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by Kevin Coupe

Fast Company has a fascinating excerpt from a book by L. David Marquet, Captain, U.S. Navy (Retired), entitled "Turn The Ship Around!: How To Create Leadership At Every Level."

Essentially, the story recounts the moment when Marquet realized that the top-down management style typical of a nuclear submarine was flawed - he had been transferred to be captain of a submarine with which he was unfamiliar, gave an order to the Officer of the Deck (OOD), who immediately passed the order on to the helmsman. However, the helmsman was unable to carry out the order, because this particular sub was incapable of performing this maneuver.

When he asked the OOD why he had given the order to the helmsman, the response was simple and straightforward: "Because you told me to."

Marquet writes: "He was being perfectly honest. By giving that order, I took the crew right back to the top-down command and control leadership model. That my most senior, experienced OOD would repeat it was a giant wake-up call about the perils of that model for something as complicated as a submarine. What happens when the leader is wrong in a top-down culture? Everyone goes over the cliff. "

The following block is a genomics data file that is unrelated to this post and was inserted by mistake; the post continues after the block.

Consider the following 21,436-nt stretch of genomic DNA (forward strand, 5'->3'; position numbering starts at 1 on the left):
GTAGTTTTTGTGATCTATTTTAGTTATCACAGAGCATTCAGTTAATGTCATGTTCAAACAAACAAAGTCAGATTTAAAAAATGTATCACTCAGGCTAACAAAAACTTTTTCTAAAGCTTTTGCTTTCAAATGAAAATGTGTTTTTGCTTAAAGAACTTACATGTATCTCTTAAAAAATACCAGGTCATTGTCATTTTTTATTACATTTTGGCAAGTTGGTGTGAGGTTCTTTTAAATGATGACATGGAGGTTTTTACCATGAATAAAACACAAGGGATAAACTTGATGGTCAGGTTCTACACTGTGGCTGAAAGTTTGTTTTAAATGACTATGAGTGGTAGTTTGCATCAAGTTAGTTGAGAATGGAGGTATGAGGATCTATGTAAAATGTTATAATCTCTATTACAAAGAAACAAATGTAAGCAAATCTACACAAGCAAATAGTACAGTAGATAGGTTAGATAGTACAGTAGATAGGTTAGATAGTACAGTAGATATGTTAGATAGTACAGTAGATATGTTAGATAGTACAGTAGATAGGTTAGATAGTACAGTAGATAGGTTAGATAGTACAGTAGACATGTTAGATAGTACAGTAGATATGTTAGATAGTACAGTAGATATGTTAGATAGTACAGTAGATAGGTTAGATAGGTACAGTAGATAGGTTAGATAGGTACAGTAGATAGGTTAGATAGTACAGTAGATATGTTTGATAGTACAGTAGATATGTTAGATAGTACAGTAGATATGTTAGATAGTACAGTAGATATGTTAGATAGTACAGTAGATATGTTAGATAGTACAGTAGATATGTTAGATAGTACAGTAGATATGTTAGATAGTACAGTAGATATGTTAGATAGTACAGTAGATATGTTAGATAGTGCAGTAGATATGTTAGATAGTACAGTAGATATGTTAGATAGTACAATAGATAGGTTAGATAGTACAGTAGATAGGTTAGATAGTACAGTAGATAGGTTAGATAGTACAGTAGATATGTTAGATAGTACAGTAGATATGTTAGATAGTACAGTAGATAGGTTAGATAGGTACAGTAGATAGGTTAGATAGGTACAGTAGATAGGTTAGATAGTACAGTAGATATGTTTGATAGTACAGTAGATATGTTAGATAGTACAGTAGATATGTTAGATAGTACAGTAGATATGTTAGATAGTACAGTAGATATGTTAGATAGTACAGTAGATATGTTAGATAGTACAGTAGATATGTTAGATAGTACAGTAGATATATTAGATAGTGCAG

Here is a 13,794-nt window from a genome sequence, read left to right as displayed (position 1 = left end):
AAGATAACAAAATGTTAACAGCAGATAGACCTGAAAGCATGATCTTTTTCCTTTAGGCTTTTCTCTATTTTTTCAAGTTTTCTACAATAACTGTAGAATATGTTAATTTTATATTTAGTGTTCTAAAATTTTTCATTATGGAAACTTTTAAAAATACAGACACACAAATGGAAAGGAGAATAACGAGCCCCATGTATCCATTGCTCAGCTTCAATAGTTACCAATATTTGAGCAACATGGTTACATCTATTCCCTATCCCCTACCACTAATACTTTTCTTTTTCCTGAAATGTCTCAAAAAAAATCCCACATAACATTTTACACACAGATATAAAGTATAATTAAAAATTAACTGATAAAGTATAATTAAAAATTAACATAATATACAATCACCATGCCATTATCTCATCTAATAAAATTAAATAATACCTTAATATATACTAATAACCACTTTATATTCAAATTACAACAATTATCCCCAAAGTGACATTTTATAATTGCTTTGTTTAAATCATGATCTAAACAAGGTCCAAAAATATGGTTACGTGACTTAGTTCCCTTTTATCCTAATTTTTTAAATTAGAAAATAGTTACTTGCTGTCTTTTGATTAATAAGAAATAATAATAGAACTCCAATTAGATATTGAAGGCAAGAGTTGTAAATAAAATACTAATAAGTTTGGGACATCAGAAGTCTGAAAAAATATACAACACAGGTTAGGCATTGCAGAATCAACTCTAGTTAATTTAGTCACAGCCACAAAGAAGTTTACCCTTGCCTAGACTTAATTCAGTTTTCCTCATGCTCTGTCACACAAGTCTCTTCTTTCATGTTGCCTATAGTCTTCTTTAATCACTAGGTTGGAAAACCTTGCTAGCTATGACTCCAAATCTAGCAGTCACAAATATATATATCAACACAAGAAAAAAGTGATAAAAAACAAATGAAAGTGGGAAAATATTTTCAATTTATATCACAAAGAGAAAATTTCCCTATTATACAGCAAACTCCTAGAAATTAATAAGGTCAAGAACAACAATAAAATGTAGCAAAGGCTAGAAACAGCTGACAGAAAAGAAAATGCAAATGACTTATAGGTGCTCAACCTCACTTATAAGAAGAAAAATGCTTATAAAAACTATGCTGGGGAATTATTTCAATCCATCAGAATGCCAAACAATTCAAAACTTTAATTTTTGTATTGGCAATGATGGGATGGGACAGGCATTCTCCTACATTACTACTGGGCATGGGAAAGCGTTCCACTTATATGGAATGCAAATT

The problem, he writes, is that "we reward personality-centered leadership structures and accept the limitations." But that does not make it good leadership.

Marquet says that from this point on, it was his goal to create an organizational structure on the ships he commanded that would allow him to give as much control as possible to subordinates, on the theory that it would encourage them to learn how to make intelligent judgements and responsible, informed decisions. And the book suggests that if such a thing is possible on a nuclear submarine, it certainly is possible in a lot of businesses - and might be one way for troubled businesses with top-down structures to find a way to survive.

The Fast Company piece can be found here. It is, to say the least, an Eye-Opener.
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